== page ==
How to Catch a Cat
There are many reasons someone might want to catch a cat: Your own cat slipped out the door. The neighbor’s cat keeps digging in your yard or leaving paw prints on your car. A stray keeps coming around. You see an injured cat lurking around town and you would like to help him.
"Catching" a cat, however, is a bit of a misnomer, as it's more about luring than chasing. Even catching fish involves lures, or bait. No one can swim fast enough to overcome a fish and then grab it. Similarly, a cat can run faster than you can, so why bother?
Each situation commands a different method of capture. But one approach rarely, if ever works: Don't run. It's amazing how many people do exactly that, then wonder why they can't catch the cat! Just remember: Who has the most legs?
If the cat is:
Tame - Get down on the cat's level and try to make eye contact. If she looks at you, lower your eyes a little or look to the side, then blink. Staring at her is construed as intimidating. Speak softly. Try calling her: "Here kitty, kitty." It seems trite, but this works well fairly often. Extend your hand with one or two fingers pointing. Wiggle the tip of your finger. Cats are curious and may actually come over to see what you have. That's your opportunity to gently scoop her up in your arms and carry her back into the house, for example.
If that doesn't work, try a piece of something tempting - a morsel of fish or beef, perhaps - as bait. Remember the fish? Or play into your cat’s prey instincts. Try dragging a stick or a string to engage her in a chase.
Semi-tame - These cats include those that have had limited experience with you or other humans. They may trust you, or they may not. Perhaps this one is the neighbor's cat, and they just feed the poor thing at the back door. This one isn't accustomed to being petted, so isn't going to happily leap into your arms, as a rule. Get some bait right away. However, if he won't take it from you, or very near you, you will have to use the bait to make the cat go into an area that you can control. This could be a garage, a shed, or even onto your back porch. Close the door immediately, but not loudly. You don't want to scare him away again. But if this doesn't work, you may have to use a trap.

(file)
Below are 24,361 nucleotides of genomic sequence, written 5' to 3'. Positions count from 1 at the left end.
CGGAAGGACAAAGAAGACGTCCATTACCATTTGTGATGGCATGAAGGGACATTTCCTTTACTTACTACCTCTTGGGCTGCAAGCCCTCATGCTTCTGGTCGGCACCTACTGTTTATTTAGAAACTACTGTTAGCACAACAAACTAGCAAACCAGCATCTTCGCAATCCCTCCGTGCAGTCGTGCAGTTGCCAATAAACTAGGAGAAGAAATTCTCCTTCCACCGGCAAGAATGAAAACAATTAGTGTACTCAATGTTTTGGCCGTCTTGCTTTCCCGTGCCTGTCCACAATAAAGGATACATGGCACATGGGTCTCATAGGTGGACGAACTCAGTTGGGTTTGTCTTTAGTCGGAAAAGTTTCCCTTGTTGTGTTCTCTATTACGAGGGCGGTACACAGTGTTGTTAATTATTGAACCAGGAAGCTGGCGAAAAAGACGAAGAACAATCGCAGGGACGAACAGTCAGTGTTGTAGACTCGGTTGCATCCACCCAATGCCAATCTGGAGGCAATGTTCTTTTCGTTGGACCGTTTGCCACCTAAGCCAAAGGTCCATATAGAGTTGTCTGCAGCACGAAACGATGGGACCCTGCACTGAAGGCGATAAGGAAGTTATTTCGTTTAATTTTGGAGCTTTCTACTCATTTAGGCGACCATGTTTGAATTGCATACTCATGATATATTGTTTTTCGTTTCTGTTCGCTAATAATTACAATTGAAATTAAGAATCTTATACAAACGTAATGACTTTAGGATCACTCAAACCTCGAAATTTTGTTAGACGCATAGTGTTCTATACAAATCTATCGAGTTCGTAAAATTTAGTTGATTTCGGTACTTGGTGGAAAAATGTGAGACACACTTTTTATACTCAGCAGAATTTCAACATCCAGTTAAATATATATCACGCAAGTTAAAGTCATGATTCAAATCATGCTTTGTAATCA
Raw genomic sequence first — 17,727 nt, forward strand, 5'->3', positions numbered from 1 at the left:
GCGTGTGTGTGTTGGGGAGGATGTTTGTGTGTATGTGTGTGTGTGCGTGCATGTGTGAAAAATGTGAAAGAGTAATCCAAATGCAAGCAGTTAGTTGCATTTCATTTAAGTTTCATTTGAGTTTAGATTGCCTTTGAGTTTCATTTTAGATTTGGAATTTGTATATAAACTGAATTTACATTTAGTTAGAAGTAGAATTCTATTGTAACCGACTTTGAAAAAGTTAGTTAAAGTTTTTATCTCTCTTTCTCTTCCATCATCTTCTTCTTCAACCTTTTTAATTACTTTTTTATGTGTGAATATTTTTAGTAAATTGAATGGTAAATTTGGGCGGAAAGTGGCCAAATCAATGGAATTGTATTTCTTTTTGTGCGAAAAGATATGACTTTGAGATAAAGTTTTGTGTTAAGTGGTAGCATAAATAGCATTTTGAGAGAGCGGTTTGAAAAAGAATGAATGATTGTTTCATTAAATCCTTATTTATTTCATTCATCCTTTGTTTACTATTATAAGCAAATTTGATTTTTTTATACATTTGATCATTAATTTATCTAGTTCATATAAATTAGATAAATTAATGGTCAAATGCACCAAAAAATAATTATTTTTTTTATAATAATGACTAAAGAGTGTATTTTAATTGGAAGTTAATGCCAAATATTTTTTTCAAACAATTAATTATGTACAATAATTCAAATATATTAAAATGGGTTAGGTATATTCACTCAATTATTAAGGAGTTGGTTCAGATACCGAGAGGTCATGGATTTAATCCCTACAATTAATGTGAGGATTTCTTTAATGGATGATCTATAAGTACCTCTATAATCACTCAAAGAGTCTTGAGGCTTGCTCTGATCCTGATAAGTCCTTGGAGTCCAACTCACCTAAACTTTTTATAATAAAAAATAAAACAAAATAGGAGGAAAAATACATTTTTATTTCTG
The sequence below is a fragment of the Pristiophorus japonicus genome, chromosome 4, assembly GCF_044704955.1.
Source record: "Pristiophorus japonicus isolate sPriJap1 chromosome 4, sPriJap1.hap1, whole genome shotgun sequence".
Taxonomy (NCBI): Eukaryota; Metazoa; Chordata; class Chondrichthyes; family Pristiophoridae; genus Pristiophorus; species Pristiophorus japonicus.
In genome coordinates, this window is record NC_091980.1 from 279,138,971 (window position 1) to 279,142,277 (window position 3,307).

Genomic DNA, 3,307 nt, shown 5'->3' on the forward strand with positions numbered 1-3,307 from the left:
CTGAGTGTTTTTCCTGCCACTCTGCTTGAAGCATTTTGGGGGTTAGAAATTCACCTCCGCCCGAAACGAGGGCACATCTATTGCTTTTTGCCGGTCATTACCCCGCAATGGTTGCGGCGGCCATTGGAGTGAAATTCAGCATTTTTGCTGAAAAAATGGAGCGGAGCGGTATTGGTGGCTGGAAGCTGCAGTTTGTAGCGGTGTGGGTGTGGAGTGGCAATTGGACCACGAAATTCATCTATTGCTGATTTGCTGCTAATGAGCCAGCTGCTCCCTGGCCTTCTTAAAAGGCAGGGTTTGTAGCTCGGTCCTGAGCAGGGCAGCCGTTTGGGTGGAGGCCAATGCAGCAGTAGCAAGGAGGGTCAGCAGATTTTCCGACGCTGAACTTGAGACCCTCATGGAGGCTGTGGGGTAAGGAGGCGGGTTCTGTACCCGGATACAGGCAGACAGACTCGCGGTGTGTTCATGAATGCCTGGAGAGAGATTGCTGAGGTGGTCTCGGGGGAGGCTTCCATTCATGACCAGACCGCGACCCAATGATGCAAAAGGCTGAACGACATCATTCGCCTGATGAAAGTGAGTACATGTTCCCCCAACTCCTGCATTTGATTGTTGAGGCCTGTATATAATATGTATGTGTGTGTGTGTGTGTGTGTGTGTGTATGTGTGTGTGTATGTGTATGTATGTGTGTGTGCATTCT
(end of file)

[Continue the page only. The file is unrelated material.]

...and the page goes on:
Wild - Feral cats are those that have been raised near humans but do not trust us, for various reasons. Wild cats are those that have been raised away from humans and may not know what kind of animal we are. They do not trust us either. The only way to catch one is to trap it.
Placement: So much depends on the cat. Even if your own, laid back, tame kitty gets freaked, you may have to resort to a trap. Place the trap in a location the cat frequents. If kitty is put off by the appearance of the trap, drape a blanket, towel or tarp over it. I recommend a cover in cold weather anyway, no matter what the situation. Setting the trap under a hedge or bush can help camouflage it also.
Setting: Some traps have obvious spring devices. Some do not. In any case, if you're not familiar with trapping, ask someone with experience for advice. The owner of a trap you borrow should show you how to set it.
Bait: In a nutshell, the smellier the better. Don't expect any action if you put ordinary, dry cat food in the trap. Not that this hasn't worked for those desperate souls who are starving, but if you're after a healthy, strong, savvy cat, your bait had better be primo stuff. It could be canned cat food, canned fish, fresh table scraps of meat, or a dish of fish oil. Remember this too: The cat isn't going to be living in there, so don't put down enough food for a week. A bite, a morsel, is sufficient. Just enough to create an enticing odor the kitty can't resist inspecting.
Safety: Never reach into the trap with your hand. Do not try to hold the cat by the nape of the neck. Do not try to transfer the cat out of the trap into a cage or crate while outdoors. Try to execute a transfer in a small, enclosed space, very carefully. Unless the cat is very weak due to injury or starvation or disease, they are very agile, athletic, amazingly strong during stress, and are excellent escape artists. They also are frightened in this situation and are very willing to bite you as hard as they can. Remember their agility: They can "turn themselves inside out" to defend themselves, which you will regard as an attack. My arm has been shredded a few times, so I guess you could say I've learned the hard way how to handle them.
Timeliness: One of the very worst, horrible things a person could do is to trap a cat, then forget him. This can happen if you set a trap and forget to check it often. You might capture one right away, or it could take a few days. You owe it to the cat to get him out of the trap as soon as possible and tend to the purpose of his capture right away.
One last pointer: If your attempt to capture fails, you may never get another opportunity. Cats have great memories for things like this.
Also, now that you have the cat, what was it you wanted to do?
Copyright © 2009 - Dr. RJ Peters